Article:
Summer 2017 - HS 476 D100
History of Modern Greece (4)
Class Number: 5423
Delivery Method: In Person
Course Times + Location:
We 1:30 PM – 5:20 PM
AQ 5006, Burnaby
1 778 782-9603
Prerequisites:45 units, including 6 units of lower division history or by permission of instructor.
INtroduces students to the social and political history of modern Greece, with a focus on current developments through the examination of political, social, and economic transformations over the past two centuries, and help students situate modern Greek history within European context. The course will examine the various crises the mdoern Greek state has endured from its founding in 1830 to the present, political, social and economic using primary and secondary sources to understand the historical development of Greece. This course does replication material from HS/HIST 307 when offered with the course topic "From Glory to Debt". This course is also cross-listed with HIST 476. Students with credit from HS/HIST 307 under the topic "Glory to Debt" of HIST 476 may not take this course for further credit.
The focus of this course is the political, economic, and social history of modern Greece with a few references to cultural aspects and transformations. We will examine the various crises the Modern Greek State has endured from its founding in 1830 to the present, from political crises (army coups, dictatorships, civil wars, national crises and wars), to social crises (resettlement of refugees, immigration and emigration), and economic crises. We will use the current economic and political circumstances as a springboard to examine Modern Greek history and the transformations (or reactions) earlier policies and crises generated, and will place such developments within the context of European history. No prerequisites are necessary to take the course though a basic knowledge of modern European history will be useful.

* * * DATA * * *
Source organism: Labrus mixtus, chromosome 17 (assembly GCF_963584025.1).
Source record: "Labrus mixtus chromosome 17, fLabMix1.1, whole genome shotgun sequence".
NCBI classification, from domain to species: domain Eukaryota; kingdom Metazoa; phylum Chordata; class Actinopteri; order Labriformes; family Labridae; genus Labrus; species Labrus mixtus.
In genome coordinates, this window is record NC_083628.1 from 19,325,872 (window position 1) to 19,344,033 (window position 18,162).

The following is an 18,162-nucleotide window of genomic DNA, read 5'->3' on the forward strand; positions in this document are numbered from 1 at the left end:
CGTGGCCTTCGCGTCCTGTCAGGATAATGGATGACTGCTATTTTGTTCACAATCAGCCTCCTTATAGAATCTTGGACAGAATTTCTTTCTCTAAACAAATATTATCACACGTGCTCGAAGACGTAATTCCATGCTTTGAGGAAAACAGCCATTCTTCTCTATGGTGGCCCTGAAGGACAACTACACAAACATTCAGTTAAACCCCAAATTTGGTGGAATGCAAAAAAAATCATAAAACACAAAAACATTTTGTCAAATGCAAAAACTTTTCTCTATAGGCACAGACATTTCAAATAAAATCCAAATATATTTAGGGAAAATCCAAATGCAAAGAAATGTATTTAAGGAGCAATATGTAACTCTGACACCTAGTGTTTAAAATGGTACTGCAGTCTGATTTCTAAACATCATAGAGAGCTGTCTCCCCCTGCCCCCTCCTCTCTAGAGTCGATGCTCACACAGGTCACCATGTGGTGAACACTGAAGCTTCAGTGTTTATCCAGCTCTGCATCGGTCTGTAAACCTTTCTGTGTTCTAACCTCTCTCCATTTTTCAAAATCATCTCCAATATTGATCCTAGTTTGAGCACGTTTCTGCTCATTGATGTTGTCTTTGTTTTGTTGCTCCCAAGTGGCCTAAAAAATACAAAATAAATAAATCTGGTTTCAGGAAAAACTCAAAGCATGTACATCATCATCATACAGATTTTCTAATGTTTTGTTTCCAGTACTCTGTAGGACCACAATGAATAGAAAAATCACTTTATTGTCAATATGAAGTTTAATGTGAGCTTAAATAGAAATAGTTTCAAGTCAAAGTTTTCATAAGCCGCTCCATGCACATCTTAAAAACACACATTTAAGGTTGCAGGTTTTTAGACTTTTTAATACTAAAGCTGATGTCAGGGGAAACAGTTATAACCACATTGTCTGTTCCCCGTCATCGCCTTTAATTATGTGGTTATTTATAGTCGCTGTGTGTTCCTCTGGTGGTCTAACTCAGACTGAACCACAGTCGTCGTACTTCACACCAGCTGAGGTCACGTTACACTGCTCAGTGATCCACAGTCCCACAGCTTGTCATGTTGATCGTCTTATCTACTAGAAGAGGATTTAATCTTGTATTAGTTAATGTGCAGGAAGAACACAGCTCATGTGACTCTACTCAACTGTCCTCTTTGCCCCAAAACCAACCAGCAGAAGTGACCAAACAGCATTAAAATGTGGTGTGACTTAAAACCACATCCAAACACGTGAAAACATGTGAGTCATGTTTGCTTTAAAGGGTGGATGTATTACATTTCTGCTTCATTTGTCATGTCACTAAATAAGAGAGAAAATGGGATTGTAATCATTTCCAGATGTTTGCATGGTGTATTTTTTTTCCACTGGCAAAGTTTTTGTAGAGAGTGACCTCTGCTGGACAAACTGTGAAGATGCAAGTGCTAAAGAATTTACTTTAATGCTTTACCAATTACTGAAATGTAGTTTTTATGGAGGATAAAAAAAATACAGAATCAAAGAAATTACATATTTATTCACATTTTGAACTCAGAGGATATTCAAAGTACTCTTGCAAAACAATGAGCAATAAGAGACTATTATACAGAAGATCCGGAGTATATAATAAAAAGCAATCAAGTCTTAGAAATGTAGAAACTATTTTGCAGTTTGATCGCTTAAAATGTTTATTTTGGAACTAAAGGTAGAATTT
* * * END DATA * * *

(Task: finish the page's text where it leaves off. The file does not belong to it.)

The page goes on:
The course aims to introduce students to the social and political history of modern Greece, help them understand current developments through the examination of political, social, and economic transformations over the past two centuries, and help them situate modern Greek history within a European context.
- Class attendance and participation 15%
- Readings Responses 15%
- Book Presentation 15%
- Book Review 15%
- Peer Review Report 10%
- Paper 30%
Thomas W. Gallant Modern Greece: From the War of Independence to the Present.
All other required readings will be found on Canvas or the library.
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